News in numbers, Nov 16, 2015: Discounts on cancer drugs, ISIS’ share in terror attacks…

50-60%

 

What is it? Discounts to be given for 202 cancer drugs, 186 medicines to treat cardiovascular diseases and 148 types of cardiac implants at central government hospitals.

 

Why is it important? Cancer is already the biggest or the second biggest killer in India and affordability of drugs is a major concern. For instance, Imatinib, a generic drug used to treat certain types of blood cancers, retails for Rs 850-1,029 per 100 mg tablet strip.

 

Tell me more: The Affordable Medicines and Reliable Implants for Treatment (AMRIT) scheme, launched by the government in partnership with government-owned HLL Lifecare, will set up and run a chain of pharmacies across the country to sell these drugs at lower costs. The first AMRIT outlet was inaugurated at AIIMS in New Delhi on Sunday.

 

 

 

 

7.5%

 

What is it? Share of the Islamic State of Iraq and the Levant (ISIS) in terrorist attacks perpetrated in 2014, according to the Global Terrorism Database.

 

Why is it important? The Jihadist group, which claimed responsibility for the multi-venue attacks in Paris on Friday night, is turning out to be the most significant terrorist threat globally. The attacks, which claimed the lives of 129 people, reflect an increase in the capabilities of the terrorist group (if investigations confirm their claims).

 

Tell me more: The attacks targeted six venues including a concert hall, a stadium, restaurants and bars. Three coordinated teams of eight attackers shot at people and blew themselves up, while one was shot dead by the police.

 

$772 million

 

What is it? Penalty levied by the US on French multinational Alstom for bribing government officials in Indonesia, Saudi Arabia, Egypt and Taiwan.

 

Why is it important? In the global context, this is the largest criminal fine ever levied under the Foreign Corrupt Practices Act (FCPA), the US anti-corruption regulation. In the Indian context, Alstom was recently awarded the letter of award for contracts worth $5.6 billion to supply 800 electric locomotives to the Indian Railways between 2018 and 2028. This could be worrisome for the Indian government, which is trying to improve its rankings in the World Bank’s ease of doing business index, where corruption is cited as a major impediment.

 

Tell me more: Alstom had pleaded guilty to charges of falsifying its books and records and not implementing adequate internal control, besides bribing government officials. A Connecticut district court judge on Friday formally sentenced the company to pay the fine.  

 

3

 

What is it? Number of children in political life of Rashtriya Janata Dal (RJD) chief Lalu Prasad Yadav, one of whom is reportedly likely to be anointed deputy chief minister of Bihar.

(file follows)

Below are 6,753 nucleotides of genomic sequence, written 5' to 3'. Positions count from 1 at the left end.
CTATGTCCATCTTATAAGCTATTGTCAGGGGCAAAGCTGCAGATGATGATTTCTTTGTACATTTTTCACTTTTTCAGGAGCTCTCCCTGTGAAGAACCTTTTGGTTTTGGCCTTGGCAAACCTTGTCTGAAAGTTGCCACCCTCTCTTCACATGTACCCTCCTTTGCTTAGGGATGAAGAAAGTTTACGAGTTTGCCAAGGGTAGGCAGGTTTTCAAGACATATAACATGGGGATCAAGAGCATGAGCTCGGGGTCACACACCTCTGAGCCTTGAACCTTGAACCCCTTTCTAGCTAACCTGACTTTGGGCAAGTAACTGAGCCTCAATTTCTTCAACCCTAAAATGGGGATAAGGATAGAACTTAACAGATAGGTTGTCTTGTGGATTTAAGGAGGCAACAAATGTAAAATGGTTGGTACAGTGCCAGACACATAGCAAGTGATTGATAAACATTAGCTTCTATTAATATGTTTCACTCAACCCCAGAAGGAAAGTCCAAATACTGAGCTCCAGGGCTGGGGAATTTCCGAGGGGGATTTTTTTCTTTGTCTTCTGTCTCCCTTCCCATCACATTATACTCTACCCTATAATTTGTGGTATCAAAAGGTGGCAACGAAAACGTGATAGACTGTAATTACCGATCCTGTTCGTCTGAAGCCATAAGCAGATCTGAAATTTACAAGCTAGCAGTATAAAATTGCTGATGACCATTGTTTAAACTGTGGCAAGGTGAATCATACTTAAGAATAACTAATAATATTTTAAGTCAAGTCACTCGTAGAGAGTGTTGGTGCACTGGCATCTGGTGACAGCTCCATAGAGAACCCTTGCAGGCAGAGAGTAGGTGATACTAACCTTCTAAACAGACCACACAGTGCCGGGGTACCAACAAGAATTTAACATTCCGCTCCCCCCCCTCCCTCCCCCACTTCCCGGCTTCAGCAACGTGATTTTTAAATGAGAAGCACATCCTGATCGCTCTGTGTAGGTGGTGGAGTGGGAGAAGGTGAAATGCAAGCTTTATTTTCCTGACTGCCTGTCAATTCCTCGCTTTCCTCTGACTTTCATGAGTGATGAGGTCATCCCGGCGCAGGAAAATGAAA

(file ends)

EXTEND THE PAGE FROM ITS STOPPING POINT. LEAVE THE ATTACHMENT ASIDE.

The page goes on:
Why is it important? Between Misa Bharati Devi, Tej Pratap Yadav and Tejashwi Yadav, the choice might be a pointer of the second rung of leadership in the RJD. Also, it shows dynastic politics, which is seen as a threat to democracy, continues to thrive. Research by political scientist Kanchan Chandra of the New York University shows that 21% of the current Members of Parliament (MPs) come from political families, which though down from 29% in 2009, is still high.


Tell me more: RJD won 80 seats in the recently concluded Bihar elections, 9 more than JD (U). Nitish Kumar is set to take oath as chief minister, for the third consecutive time, on November 20.

 

50%

 

What is it? Percentage by which the Indian government plans to reduce deaths due to road accidents in the next five years.

 

Why is it important? Deaths due to road accidents (140,000) accounted for 83.7% of all traffic accidents in India in 2014. An average of 51 cases of road accidents were reported per hour last year, resulting in 16 deaths per hour. Accidents involving two-wheelers accounted for over a fourth of the lives lost.

 

Tell me more: The national action plan being drawn by the government includes new two-wheeler safety norms, working on road designs, penalties on companies and engineers for bad road designs, a separate fund for road accident victims, and action against registered public and private hospitals who detain bystanders bringing in the injured or demand payment from them (unless they are family members of the injured).

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News in Numbers – September 4, 2015

News In Numbers: September 4, 2015

 

Rs 20,000 crore

The one-time impact on profitability of banks in 2016-17 if the Reserve Bank of India’s (RBI) draft guidelines on computation of base rate are implemented in their present form, according to ratings agency Crisil. This would be about 15% of their collective estimated profits in the next fiscal. The central bank on Tuesday invited comments on these guidelines. Currently, banks use different methods to compute their base rate and the one suggested by RBI “should be more sensitive to changes in policy rates”. However, Crisil says this would create an adverse impact as banks would be reluctant to cut deposit rates given its impact on their profitability. Banks are already battling rising bad loans, which is affecting their profitability.